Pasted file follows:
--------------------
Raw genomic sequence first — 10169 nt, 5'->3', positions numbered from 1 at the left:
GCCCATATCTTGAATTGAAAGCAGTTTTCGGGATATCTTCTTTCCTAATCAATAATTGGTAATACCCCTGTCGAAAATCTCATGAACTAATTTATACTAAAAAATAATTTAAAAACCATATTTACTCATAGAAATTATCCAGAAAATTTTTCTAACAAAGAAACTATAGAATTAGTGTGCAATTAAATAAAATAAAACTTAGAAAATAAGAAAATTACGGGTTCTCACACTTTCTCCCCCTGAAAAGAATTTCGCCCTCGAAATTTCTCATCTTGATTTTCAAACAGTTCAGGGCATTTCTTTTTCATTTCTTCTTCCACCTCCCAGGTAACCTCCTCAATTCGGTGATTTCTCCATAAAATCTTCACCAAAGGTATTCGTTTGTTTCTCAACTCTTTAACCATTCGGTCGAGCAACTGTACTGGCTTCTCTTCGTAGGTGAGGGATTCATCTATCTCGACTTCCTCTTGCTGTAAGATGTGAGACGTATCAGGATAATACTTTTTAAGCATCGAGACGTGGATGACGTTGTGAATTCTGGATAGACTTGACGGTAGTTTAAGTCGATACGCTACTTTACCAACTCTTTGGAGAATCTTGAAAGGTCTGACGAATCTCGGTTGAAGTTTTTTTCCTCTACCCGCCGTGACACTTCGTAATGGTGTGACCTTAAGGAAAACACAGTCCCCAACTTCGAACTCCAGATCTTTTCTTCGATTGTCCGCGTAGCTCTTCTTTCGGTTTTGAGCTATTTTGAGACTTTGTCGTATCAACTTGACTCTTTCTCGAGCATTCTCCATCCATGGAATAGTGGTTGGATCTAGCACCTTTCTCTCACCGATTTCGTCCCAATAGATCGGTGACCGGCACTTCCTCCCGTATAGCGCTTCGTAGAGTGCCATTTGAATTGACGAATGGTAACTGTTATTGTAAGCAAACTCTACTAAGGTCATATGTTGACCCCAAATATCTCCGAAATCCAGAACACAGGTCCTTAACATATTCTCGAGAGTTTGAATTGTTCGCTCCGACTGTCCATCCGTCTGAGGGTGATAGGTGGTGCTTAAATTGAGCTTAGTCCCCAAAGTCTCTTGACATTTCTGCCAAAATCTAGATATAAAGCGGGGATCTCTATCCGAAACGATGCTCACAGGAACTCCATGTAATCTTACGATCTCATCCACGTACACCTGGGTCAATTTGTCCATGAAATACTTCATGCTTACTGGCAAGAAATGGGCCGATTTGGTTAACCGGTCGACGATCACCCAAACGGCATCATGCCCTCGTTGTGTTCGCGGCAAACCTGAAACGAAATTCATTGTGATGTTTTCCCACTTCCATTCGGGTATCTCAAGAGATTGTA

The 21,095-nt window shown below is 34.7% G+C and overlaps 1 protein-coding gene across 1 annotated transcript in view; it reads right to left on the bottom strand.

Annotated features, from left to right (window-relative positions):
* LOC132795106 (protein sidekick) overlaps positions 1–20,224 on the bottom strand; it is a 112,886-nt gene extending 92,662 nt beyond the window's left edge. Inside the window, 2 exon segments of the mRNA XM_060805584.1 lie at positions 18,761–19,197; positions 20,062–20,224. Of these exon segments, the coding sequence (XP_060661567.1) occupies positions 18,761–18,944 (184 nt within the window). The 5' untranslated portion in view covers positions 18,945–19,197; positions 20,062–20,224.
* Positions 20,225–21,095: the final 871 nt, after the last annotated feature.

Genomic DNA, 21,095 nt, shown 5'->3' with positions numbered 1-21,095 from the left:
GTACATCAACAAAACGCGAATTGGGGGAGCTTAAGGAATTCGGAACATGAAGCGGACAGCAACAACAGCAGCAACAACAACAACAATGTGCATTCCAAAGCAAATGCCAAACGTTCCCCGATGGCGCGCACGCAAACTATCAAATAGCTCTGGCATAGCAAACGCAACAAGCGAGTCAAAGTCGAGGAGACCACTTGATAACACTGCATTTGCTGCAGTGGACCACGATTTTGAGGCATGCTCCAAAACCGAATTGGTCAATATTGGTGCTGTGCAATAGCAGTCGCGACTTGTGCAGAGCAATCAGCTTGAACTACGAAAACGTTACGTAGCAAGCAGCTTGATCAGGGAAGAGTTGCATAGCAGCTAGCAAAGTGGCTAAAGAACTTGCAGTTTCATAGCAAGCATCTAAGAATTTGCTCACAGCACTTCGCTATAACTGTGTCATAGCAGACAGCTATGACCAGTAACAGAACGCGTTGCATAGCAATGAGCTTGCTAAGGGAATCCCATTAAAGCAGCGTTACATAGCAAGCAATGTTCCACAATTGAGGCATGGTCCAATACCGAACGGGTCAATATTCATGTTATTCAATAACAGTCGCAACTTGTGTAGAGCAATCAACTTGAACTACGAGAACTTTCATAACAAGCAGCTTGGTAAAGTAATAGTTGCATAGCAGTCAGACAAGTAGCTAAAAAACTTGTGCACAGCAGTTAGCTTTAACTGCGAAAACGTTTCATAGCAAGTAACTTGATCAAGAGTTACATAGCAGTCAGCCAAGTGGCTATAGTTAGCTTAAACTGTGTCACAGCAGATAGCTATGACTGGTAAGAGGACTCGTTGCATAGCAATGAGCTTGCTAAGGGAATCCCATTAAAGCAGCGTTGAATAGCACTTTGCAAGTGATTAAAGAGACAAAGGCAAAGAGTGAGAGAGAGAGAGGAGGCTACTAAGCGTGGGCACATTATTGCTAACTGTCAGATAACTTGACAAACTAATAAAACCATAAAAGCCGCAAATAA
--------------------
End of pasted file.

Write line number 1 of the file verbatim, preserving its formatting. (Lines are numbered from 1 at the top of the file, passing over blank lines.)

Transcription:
Raw genomic sequence first — 10169 nt, 5'->3', positions numbered from 1 at the left: